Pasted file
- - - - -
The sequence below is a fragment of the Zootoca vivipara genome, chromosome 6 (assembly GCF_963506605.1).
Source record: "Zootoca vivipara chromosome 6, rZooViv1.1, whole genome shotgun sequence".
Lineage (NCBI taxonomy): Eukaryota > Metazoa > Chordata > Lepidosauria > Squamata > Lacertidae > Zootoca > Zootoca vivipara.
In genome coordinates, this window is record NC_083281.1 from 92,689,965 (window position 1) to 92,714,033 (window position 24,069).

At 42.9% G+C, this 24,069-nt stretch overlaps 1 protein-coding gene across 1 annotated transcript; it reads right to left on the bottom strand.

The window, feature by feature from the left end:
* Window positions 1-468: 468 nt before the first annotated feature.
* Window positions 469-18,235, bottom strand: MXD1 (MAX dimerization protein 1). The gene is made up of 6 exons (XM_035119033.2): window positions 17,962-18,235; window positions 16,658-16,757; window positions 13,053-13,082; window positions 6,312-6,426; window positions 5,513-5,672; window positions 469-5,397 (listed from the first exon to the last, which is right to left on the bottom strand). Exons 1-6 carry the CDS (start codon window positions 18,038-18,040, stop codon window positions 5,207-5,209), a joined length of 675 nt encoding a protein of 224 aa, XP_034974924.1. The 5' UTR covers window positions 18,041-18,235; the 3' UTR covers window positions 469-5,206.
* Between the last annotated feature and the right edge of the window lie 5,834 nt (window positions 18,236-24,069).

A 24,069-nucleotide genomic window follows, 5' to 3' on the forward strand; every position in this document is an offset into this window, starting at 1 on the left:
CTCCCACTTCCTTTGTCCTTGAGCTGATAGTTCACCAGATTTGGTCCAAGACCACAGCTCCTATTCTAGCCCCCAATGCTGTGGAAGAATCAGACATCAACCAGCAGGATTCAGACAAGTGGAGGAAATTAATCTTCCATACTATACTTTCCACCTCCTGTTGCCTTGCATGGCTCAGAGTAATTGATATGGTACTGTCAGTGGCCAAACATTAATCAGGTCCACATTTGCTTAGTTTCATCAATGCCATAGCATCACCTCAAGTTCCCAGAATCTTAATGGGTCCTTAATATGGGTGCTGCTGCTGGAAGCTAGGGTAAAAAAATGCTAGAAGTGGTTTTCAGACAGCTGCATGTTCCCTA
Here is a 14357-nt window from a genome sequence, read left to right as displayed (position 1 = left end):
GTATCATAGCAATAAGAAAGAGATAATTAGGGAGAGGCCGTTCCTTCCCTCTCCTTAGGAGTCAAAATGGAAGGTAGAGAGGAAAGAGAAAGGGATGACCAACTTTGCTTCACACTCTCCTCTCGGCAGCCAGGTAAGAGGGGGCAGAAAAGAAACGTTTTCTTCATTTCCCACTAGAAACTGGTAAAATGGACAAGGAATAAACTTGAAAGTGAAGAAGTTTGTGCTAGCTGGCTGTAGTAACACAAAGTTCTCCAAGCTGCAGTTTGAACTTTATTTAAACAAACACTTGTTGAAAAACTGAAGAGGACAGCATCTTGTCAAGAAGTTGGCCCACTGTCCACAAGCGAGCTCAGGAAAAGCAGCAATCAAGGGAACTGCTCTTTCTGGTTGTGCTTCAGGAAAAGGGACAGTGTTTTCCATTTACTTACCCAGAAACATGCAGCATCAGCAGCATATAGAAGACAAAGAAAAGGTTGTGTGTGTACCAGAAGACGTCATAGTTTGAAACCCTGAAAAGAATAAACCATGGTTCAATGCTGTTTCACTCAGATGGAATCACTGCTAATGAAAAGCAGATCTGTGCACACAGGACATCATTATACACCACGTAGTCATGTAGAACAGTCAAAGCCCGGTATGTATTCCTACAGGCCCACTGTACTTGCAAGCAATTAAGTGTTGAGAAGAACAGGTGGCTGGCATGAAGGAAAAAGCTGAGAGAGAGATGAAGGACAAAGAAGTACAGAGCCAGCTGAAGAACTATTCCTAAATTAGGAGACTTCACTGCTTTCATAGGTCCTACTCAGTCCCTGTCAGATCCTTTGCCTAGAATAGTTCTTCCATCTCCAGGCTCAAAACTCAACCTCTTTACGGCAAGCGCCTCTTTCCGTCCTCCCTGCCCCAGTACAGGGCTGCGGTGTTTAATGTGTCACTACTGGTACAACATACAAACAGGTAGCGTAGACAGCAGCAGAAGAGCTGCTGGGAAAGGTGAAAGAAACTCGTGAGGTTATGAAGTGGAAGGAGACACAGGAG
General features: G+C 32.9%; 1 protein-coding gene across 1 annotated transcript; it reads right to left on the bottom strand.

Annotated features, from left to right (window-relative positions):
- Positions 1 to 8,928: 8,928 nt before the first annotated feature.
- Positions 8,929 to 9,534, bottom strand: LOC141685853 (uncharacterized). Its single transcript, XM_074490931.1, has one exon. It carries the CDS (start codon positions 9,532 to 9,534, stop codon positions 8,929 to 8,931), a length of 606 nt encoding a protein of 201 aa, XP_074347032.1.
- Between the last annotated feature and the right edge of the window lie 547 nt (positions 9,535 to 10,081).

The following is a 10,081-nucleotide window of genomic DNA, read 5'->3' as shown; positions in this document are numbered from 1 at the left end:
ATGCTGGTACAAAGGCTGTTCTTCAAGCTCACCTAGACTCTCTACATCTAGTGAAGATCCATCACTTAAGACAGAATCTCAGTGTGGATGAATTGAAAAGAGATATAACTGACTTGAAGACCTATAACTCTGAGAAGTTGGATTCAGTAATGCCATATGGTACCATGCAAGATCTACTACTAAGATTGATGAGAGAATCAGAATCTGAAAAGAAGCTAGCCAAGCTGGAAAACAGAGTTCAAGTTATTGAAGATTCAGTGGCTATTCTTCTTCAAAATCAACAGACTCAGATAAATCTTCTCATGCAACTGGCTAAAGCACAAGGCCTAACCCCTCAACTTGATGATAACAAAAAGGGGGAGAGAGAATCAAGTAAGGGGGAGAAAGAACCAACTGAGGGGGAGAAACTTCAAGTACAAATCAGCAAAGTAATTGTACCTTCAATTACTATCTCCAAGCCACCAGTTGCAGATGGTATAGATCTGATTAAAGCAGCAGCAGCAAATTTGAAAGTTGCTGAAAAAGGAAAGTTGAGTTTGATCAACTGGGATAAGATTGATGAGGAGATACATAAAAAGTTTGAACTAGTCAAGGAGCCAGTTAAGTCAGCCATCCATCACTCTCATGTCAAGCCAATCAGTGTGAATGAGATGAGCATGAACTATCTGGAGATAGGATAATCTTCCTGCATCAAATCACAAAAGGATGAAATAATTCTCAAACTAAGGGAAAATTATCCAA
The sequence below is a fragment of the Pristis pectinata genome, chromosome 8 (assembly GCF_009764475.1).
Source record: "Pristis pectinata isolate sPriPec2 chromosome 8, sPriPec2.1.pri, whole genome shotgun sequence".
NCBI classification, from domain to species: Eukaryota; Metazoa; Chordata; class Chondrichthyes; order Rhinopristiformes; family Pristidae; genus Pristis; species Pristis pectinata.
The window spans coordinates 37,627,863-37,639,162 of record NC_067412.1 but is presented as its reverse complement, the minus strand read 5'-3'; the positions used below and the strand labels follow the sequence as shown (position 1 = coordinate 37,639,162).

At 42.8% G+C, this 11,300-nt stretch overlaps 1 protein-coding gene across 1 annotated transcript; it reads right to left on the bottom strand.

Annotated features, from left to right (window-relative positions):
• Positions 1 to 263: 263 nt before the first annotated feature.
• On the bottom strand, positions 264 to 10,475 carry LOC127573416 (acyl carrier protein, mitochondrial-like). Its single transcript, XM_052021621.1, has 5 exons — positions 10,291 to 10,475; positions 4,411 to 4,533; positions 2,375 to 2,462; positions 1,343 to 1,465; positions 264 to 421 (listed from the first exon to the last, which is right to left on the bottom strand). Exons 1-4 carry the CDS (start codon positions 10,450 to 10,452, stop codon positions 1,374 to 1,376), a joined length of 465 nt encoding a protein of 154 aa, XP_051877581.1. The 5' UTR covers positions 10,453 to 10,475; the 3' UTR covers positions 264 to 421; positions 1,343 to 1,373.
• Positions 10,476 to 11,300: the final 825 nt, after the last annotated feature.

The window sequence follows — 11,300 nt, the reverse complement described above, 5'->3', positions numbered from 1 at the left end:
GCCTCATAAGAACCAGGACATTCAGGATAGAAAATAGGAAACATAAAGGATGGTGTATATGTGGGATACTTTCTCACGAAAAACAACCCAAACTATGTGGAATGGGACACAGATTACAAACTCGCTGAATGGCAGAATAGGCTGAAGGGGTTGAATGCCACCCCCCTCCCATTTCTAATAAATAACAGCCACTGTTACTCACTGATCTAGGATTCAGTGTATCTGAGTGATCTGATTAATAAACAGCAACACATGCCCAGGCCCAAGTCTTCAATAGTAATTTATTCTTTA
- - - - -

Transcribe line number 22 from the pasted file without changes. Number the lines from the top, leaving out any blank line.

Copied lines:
Source record: "Pristis pectinata isolate sPriPec2 chromosome 8, sPriPec2.1.pri, whole genome shotgun sequence".